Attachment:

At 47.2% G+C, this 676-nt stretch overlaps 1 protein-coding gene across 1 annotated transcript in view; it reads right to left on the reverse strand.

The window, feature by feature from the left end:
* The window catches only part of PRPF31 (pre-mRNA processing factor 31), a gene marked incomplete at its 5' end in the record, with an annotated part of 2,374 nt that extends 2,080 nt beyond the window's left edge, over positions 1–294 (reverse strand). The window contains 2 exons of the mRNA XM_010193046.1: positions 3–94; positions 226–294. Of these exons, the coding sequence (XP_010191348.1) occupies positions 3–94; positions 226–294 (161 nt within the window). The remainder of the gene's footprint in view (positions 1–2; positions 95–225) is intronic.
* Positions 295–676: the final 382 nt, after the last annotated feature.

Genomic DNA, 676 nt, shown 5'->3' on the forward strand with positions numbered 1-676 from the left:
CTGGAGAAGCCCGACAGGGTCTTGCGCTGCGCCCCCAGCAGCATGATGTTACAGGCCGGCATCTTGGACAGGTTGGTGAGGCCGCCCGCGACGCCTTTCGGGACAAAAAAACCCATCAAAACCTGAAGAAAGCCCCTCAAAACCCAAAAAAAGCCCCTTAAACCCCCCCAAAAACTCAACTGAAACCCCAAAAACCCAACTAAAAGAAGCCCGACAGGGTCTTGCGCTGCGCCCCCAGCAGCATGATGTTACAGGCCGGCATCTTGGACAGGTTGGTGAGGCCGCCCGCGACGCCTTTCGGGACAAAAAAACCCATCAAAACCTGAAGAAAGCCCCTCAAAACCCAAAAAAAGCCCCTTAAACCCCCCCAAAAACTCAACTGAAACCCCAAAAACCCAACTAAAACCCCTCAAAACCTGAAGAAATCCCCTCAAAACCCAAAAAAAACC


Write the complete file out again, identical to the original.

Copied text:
At 47.2% G+C, this 676-nt stretch overlaps 1 protein-coding gene across 1 annotated transcript in view; it reads right to left on the reverse strand.

The window, feature by feature from the left end:
* The window catches only part of PRPF31 (pre-mRNA processing factor 31), a gene marked incomplete at its 5' end in the record, with an annotated part of 2,374 nt that extends 2,080 nt beyond the window's left edge, over positions 1–294 (reverse strand). The window contains 2 exons of the mRNA XM_010193046.1: positions 3–94; positions 226–294. Of these exons, the coding sequence (XP_010191348.1) occupies positions 3–94; positions 226–294 (161 nt within the window). The remainder of the gene's footprint in view (positions 1–2; positions 95–225) is intronic.
* Positions 295–676: the final 382 nt, after the last annotated feature.

Genomic DNA, 676 nt, shown 5'->3' on the forward strand with positions numbered 1-676 from the left:
CTGGAGAAGCCCGACAGGGTCTTGCGCTGCGCCCCCAGCAGCATGATGTTACAGGCCGGCATCTTGGACAGGTTGGTGAGGCCGCCCGCGACGCCTTTCGGGACAAAAAAACCCATCAAAACCTGAAGAAAGCCCCTCAAAACCCAAAAAAAGCCCCTTAAACCCCCCCAAAAACTCAACTGAAACCCCAAAAACCCAACTAAAAGAAGCCCGACAGGGTCTTGCGCTGCGCCCCCAGCAGCATGATGTTACAGGCCGGCATCTTGGACAGGTTGGTGAGGCCGCCCGCGACGCCTTTCGGGACAAAAAAACCCATCAAAACCTGAAGAAAGCCCCTCAAAACCCAAAAAAAGCCCCTTAAACCCCCCCAAAAACTCAACTGAAACCCCAAAAACCCAACTAAAACCCCTCAAAACCTGAAGAAATCCCCTCAAAACCCAAAAAAAACC